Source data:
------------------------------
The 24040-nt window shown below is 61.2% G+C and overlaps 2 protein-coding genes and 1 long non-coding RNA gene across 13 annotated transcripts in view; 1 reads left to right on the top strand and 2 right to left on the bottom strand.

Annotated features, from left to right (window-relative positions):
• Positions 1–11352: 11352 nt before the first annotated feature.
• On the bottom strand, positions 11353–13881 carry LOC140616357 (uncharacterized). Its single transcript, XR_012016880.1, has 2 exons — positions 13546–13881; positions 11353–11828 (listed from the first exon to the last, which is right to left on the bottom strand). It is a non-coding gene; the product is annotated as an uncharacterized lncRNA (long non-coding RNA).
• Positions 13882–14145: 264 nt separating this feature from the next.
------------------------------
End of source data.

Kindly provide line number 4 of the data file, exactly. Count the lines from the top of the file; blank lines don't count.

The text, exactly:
• On the bottom strand, positions 11353–13881 carry LOC140616357 (uncharacterized). Its single transcript, XR_012016880.1, has 2 exons — positions 13546–13881; positions 11353–11828 (listed from the first exon to the last, which is right to left on the bottom strand). It is a non-coding gene; the product is annotated as an uncharacterized lncRNA (long non-coding RNA).